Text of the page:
The Vincentian Partnership for Social Justice recently published research on the Minimum Essential Standard of Living Expenditure. The call for a living wage has also been recently backed by the Nevin Economic Research Institute (NERI).
The current embargo on public sector recruitment should come to an end. Whilst it may cut costs in the short term, it threatens to artificially stymie the development of the public services Ireland needs in its recovery phase. The ‘JobBridge’ scheme, now extended to a maximum of 18 months and allied to the recent disgraceful cuts in the dole for under 26’s, has led to some young people being forced to work 40-hour weeks for less than €4 per hour under the guise of an internship.
USI believes there needs to be radical reform of all internship programmes, with proper monitoring, oversight and regulation of such schemes put in place. We also believe that the JobBridge scheme is beyond repair, and should be phased out in the coming years.
Equality Budgeting is an approach to economic policy-making that places equality at the centre of decisions concerning public income and expenditure.
USI believe that the pain imposed on the most vulnerable in recent years could have been mitigated through an approach focused on equality budgeting.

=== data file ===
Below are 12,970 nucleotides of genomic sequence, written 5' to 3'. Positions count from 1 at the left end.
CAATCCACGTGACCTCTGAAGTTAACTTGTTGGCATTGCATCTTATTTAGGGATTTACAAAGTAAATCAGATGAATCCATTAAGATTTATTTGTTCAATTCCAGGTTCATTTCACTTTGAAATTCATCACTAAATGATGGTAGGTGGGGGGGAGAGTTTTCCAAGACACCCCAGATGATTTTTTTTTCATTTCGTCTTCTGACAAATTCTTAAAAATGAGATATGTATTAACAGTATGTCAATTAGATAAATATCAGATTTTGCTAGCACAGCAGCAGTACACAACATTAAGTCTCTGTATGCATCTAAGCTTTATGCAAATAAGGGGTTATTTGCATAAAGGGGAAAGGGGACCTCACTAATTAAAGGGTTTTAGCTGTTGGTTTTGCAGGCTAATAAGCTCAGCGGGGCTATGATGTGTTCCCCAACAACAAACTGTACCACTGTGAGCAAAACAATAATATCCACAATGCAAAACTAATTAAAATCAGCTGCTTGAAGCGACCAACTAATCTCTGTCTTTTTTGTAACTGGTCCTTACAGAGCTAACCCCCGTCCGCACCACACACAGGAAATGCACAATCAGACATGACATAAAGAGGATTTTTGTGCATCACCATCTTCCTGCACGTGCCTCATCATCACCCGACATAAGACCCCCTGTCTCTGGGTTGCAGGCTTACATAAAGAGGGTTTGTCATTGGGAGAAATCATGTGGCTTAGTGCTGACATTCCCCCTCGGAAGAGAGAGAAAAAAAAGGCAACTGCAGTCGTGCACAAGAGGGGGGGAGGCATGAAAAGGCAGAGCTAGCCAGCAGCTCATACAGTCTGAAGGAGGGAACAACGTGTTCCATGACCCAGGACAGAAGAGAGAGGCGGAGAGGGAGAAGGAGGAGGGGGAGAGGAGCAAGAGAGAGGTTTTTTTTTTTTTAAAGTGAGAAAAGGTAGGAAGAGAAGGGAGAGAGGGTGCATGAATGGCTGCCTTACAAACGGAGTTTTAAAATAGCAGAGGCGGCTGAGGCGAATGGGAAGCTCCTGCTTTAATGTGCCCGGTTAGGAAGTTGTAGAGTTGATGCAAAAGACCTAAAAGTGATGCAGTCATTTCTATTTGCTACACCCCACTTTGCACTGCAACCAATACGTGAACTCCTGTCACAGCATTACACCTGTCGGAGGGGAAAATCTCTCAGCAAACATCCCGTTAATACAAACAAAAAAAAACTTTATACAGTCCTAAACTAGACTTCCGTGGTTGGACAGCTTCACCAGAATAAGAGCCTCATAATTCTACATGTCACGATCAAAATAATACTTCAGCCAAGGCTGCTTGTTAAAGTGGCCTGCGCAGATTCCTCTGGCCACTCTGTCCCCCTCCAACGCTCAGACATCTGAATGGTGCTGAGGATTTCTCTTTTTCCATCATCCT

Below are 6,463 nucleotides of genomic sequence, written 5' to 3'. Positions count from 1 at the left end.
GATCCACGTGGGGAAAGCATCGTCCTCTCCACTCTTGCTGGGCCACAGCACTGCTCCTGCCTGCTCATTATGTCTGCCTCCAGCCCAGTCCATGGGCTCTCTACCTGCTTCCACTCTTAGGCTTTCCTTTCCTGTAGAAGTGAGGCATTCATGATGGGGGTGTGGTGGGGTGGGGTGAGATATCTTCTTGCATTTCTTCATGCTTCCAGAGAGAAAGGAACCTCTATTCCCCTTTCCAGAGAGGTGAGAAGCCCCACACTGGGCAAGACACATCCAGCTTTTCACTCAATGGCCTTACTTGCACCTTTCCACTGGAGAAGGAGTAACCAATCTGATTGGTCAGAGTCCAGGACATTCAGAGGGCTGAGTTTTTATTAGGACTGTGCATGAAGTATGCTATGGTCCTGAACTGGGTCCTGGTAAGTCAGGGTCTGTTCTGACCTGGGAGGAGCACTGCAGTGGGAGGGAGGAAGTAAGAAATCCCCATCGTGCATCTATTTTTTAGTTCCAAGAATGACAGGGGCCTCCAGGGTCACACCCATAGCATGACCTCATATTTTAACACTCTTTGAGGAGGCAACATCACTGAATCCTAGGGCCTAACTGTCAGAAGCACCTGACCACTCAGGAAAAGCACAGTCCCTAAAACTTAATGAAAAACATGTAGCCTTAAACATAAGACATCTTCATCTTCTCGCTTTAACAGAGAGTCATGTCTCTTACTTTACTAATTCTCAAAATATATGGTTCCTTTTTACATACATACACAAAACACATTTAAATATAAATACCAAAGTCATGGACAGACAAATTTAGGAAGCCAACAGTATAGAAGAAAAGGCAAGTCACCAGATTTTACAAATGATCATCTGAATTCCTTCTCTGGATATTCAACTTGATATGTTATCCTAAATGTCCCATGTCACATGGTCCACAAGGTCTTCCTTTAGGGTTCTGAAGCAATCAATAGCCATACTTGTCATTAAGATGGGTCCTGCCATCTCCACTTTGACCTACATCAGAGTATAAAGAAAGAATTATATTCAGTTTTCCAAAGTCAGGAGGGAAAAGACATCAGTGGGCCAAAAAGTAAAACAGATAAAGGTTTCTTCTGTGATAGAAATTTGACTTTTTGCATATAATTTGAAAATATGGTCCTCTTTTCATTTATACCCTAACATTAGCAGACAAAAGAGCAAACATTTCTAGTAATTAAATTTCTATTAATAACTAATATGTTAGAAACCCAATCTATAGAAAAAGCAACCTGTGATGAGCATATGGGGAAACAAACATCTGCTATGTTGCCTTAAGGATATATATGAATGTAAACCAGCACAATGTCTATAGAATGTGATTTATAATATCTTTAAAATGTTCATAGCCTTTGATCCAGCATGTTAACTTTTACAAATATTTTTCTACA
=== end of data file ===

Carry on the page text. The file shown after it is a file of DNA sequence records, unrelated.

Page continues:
Post-Bailout, we implore the Government to join the more than 60 countries who have already implemented or are working towards a system of Equality Budgeting.
Every worker should have the option to join and be represented by a trade union without victimisation.
Ireland’s failure to enact collective bargaining legislation is a violation of the Right to Freedom and the Right to Organise, and the absence of this legislation has been condemned by the United Nations’ Human Rights Council.
Many students and young people, forced into precarious employment, part-time work and unpaid internships, are unaware of their rights as workers and are therefore likely to be exploited.
The introduction of this legislation would undoubtedly lead to better working conditions for workers in this country.
The enormous strain and anxiety being placed on families across the country in recent years is being worsened by the enormous amounts of personal and mortgage debt in existence.
Families unable to meet mortgage repayments due to business closures, redundancies and the wider impacts of the economic crisis, must be supported by Government.